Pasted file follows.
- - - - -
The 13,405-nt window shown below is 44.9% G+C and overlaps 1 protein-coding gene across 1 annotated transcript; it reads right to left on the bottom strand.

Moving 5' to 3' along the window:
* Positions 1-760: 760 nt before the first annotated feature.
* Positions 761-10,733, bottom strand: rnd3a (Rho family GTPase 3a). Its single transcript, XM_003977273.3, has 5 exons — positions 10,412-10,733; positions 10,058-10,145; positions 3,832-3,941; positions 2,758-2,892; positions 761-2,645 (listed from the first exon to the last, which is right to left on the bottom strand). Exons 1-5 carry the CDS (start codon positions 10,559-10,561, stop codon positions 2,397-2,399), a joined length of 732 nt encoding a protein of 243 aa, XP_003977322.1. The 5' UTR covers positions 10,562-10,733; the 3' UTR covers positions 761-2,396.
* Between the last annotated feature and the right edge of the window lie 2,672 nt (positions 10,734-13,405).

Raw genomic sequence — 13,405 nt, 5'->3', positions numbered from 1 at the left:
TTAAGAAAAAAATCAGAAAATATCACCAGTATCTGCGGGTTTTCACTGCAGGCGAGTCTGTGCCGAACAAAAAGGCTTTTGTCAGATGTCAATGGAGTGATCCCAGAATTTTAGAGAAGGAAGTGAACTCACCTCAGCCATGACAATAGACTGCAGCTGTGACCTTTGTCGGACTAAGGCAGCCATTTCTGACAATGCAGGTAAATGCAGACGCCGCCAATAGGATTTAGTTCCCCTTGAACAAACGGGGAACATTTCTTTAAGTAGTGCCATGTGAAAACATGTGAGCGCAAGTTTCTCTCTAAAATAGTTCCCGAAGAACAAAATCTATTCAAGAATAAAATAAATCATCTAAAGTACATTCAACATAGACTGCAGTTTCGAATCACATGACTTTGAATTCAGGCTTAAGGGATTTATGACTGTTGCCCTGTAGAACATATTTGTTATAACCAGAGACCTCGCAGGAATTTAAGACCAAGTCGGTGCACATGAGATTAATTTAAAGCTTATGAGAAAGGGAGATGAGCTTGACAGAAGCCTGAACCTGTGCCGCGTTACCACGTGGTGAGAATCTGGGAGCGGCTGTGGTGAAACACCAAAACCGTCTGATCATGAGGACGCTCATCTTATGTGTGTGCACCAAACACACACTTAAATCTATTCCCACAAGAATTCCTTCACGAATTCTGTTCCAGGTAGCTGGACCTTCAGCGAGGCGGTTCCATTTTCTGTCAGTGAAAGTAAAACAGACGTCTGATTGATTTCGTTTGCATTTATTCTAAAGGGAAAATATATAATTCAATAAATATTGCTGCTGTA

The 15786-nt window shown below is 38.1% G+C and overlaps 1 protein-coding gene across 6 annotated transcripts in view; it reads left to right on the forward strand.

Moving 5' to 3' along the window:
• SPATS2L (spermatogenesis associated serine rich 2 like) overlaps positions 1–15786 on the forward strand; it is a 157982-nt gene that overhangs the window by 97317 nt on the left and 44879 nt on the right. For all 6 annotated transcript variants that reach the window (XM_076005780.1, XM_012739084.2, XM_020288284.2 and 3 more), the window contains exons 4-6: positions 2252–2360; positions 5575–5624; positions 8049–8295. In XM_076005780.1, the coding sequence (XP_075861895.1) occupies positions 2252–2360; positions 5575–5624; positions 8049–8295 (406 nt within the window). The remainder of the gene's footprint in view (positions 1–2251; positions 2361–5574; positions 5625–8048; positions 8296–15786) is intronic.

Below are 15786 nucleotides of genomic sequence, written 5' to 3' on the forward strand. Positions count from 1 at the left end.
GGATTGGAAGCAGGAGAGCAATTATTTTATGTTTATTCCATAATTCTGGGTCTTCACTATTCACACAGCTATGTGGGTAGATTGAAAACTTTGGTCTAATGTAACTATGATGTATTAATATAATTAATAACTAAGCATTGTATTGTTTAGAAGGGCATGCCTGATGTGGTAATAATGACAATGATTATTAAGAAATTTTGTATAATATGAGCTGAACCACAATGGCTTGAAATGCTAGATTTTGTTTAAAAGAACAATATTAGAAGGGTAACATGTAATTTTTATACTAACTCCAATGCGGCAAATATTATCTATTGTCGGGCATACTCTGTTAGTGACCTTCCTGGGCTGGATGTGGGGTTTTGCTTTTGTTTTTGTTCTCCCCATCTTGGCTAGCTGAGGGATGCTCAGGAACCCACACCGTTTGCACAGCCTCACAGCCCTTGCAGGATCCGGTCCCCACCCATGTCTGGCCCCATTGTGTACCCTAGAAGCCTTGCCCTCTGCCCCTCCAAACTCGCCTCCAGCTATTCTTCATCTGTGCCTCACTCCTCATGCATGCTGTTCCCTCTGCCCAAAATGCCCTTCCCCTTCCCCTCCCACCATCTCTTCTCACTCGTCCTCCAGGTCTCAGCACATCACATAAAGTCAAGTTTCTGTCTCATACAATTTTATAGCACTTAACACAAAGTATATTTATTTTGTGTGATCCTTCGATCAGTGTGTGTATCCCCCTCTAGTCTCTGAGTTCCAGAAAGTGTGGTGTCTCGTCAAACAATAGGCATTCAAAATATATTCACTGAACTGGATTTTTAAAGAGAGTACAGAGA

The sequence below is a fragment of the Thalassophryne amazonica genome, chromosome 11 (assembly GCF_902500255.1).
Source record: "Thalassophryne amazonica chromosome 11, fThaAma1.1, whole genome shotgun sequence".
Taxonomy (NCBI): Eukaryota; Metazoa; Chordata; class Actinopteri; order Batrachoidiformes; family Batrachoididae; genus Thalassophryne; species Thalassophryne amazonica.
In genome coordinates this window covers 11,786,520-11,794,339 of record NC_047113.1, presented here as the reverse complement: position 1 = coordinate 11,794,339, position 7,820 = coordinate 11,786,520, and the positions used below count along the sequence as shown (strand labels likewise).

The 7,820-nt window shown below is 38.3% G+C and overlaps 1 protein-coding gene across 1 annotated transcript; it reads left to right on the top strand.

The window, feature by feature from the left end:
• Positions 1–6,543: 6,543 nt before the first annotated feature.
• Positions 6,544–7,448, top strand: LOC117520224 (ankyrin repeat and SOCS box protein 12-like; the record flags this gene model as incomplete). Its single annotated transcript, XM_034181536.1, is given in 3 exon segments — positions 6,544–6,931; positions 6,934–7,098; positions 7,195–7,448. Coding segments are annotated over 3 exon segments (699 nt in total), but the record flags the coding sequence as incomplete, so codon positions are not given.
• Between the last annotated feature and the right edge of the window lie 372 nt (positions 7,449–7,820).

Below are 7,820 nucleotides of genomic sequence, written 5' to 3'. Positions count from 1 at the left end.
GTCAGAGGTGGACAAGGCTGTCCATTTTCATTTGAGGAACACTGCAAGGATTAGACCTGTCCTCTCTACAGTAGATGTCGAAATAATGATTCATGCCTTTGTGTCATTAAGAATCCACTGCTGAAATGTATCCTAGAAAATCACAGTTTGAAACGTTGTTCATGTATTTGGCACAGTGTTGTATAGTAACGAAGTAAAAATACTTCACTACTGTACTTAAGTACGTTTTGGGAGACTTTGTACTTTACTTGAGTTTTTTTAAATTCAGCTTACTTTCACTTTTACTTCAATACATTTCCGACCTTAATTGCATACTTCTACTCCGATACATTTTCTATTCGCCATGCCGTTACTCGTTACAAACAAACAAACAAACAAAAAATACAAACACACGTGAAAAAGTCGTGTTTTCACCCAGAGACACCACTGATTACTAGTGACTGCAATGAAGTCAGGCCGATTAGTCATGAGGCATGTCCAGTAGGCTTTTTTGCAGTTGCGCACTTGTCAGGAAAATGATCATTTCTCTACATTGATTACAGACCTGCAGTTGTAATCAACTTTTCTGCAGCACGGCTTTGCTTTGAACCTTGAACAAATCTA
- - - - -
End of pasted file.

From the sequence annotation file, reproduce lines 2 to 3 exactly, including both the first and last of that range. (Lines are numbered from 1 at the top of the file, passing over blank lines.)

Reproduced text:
Moving 5' to 3' along the window:
* Positions 1-760: 760 nt before the first annotated feature.